FAA gives the go-ahead for Boeing 737 Max 9 to resume operations

The agency also halted production of the entire Max line, including the model whose emergency window depressurized mid-flight. Alaska Airlines estimated that the grounding will cost it $150 million.

The Federal Aviation Agency (FAA) suspended the order Wednesday which kept Boeing 737 Max 9 models grounded. FAA Administrator Mike Whitaker announced in a statement that after an "exhaustive, enhanced review," the planes could return to normal operation, as they did not present substantial problems that endangered passengers:

We grounded the Boeing 737-9 Max within hours of the incident over Portland and made clear this aircraft would not go back into service until it was safe. The exhaustive, enhanced review our team completed after several weeks of information gathering gives me and the FAA confidence to proceed to the inspection and maintenance phase

As Whitaker explained, the investigation began after a Boeing 737 Max 9 had an accident in early January. Specifically, one of the emergency windows on the plane, operated by Alaska Airlines, depressurized and blew out mid-flight, causing the plane to return to the Portland airport, where it had taken off from 20 minutes earlier.

Fortunately, there were no fatalities, but the aviation company began to receive demands from passengers, and an investigation was initiated that affected not only Alaska Airlines planes but also the models operated by United Airlines. All of them were ordered to remain grounded while the FAA investigated what happened and determined whether these planes could resume operation.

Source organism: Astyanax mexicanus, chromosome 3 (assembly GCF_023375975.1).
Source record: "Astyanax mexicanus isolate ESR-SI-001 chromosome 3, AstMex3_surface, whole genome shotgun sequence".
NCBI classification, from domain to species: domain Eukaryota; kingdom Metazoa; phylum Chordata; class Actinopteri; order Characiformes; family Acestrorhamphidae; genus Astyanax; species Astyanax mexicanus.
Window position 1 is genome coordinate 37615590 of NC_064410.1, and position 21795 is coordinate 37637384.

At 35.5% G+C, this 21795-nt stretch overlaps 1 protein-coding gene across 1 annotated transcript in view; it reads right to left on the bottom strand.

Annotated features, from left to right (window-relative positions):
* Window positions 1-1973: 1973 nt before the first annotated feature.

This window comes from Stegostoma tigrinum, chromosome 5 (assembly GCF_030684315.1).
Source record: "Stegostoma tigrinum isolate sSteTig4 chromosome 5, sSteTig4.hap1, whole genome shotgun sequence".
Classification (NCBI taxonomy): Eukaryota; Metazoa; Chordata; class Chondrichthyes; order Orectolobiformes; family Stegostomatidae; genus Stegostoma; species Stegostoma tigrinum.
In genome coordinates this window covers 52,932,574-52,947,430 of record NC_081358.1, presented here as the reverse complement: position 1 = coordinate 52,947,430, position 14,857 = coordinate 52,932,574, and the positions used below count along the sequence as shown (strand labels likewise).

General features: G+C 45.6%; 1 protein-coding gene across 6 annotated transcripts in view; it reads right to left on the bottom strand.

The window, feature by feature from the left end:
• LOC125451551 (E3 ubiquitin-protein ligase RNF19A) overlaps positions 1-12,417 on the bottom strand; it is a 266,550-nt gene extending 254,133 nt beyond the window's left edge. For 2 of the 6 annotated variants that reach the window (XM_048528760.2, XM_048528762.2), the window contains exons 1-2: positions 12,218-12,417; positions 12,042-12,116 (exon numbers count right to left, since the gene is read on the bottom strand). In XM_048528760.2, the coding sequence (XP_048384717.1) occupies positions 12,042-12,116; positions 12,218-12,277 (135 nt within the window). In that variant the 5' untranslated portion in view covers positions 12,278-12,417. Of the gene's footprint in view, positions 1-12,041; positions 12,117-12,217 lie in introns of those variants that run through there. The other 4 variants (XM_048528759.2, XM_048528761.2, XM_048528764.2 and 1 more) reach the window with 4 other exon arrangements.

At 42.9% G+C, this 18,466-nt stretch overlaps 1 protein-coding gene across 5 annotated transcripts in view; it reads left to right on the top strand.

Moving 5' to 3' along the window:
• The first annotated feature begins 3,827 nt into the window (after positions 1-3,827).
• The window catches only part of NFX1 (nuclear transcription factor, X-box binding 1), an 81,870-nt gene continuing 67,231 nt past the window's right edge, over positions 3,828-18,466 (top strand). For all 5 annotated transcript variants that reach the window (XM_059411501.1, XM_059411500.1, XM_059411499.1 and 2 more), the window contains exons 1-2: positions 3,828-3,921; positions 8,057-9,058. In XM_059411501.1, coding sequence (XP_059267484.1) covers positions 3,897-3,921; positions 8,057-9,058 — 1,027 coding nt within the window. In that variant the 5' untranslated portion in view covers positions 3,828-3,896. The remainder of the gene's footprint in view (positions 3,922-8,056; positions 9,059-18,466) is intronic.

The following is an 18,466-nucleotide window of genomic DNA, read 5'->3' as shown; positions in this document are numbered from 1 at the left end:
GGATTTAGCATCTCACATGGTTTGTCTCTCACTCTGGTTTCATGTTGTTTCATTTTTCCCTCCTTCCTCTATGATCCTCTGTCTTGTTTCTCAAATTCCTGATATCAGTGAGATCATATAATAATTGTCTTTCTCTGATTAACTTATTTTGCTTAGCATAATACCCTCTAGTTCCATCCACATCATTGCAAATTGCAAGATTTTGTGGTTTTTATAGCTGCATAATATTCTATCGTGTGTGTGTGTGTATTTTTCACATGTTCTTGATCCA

FAA halts production of the Max line

Weeks later, the FAA gave its approval for the planes to take to the skies again, and both United and Alaska Airlines assured that they would resume flights of this model:

It was not all good news for Boeing. The federal agency also assured that the company had to stop manufacturing the entire Max line since they would not approve production until they were completely sure that the all the problems detected during the investigation had been repaired:

However, let me be clear: This won’t be back to business as usual for Boeing. We will not agree to any request from Boeing for an expansion in production or approve additional production lines for the 737 Max until we are satisfied that the quality control issues uncovered during this process are resolved.

A million-dollar grounding

Alaska Airlines estimated that grounding its Boeing 737-9 Max cost it $150 million. This was detailed in a report filed with the SEC (Securities and Exchange Commission) on Thursday, which also detailed that it had earned $583 million in revenue for the full year.

United Airlines estimated in its SEC report on Monday that it would record losses in the first quarter of 2024 due to the immobilization of part of its fleet. According to the company, its share price would fall between 35 and 95 cents.